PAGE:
A total number of 38 soft landing attempts have been made, so far. The success rate is 52 per cent.
India launched its first Moon mission Chandrayaan-1 in October 2008, using its light rocket Polar Satellite Launch Vehicle (PSLV).
Indigenous advanced engineering marvel will aid Chandrayaan-2
Some of India’s most advanced engineering marvels will aid Chandrayaan-2 in achieving its Moon mission.
Its integrated module, which comprises technology and software developed across the country, includes ISRO’s most powerful launch vehicle to date and a wholly-indigenous rover.
Some of the advancements on the spacecraft include a lander capable of ‘soft landing’ on the lunar surface, an algorithm wholly-developed by India’s scientific community and a rover capable of conducting in-situ payload experiments.
The lander of Chandrayaan-2 is named ‘Vikram’ after Vikram A. Sarabhai, the father of the Indian Space Programme. It is designed to function for one lunar day, which is equivalent to about 14 Earth days.
Vikram has the capability to communicate with IDSN at Byalalu near Bengaluru, as well as with the orbiter and the rover. The lander is designed to execute a soft landing on the lunar surface.
Chandrayaan-2’s rover is a six-wheeled robotic vehicle named ‘Pragyan’, which translates to ‘wisdom’. It can travel up to 500 metre and leverages solar energy for its functioning. It can only communicate with the lander.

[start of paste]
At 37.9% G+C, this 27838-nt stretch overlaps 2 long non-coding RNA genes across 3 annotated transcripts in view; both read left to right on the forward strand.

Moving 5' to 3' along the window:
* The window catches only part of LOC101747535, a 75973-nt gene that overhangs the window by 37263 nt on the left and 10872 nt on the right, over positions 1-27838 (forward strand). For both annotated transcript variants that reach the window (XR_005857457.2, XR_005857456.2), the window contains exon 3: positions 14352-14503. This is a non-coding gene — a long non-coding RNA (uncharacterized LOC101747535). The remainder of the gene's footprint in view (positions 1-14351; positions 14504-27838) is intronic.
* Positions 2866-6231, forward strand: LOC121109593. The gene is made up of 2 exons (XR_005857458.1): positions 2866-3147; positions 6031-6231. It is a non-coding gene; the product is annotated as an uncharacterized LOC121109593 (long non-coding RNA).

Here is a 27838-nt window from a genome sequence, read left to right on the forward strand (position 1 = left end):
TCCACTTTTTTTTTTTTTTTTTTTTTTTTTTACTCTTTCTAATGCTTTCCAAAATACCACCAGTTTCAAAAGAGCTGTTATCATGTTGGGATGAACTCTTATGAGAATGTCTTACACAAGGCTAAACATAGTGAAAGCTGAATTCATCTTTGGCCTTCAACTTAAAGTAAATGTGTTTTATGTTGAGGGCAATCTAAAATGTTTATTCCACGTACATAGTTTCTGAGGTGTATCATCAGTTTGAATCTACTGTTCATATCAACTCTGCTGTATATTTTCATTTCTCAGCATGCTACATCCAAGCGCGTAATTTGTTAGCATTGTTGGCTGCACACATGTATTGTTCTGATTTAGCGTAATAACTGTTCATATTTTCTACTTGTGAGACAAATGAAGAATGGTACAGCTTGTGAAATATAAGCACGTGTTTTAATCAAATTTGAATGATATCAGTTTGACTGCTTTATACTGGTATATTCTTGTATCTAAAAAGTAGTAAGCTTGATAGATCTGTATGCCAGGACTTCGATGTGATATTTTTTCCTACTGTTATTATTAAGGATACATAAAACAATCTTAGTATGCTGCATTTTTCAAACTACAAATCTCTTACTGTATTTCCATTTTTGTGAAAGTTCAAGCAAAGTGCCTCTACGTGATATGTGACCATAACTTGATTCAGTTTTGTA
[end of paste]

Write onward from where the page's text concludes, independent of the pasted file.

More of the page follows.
The Chandrayaan-2 orbiter will be capable of communicating with Indian Deep Space Network (IDSN) at Byalalu as well as the Vikram lander. The mission life of the orbiter is one year and it will be placed in a 100×100 km lunar polar orbit.
India’s most powerful launcher GSLV Mark-III
The rocket Geosynchronous Satellite Launch Vehicle-Mark III (GSLV Mk-III), carrying Chandrayaan-2, is India’s most powerful launcher to date.
It is capable of launching four-tonne class of satellites to the Geosynchronous Transfer Orbit (GTO), according to the Indian Space Research Organisation (ISRO).
On entering the Moon’s sphere of influence, on-board thrusters will slow down the spacecraft for lunar capture.